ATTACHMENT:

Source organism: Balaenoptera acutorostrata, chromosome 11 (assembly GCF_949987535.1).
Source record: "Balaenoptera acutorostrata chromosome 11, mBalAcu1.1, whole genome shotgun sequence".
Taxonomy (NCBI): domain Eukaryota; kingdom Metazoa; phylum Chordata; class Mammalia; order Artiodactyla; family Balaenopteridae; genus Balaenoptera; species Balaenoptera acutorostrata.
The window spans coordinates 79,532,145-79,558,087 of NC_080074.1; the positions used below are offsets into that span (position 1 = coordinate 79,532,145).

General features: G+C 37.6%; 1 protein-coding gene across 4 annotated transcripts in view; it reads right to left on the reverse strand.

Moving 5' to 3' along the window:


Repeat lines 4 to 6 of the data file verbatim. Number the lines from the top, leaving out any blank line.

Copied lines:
The window spans coordinates 79,532,145-79,558,087 of NC_080074.1; the positions used below are offsets into that span (position 1 = coordinate 79,532,145).

General features: G+C 37.6%; 1 protein-coding gene across 4 annotated transcripts in view; it reads right to left on the reverse strand.

Moving 5' to 3' along the window: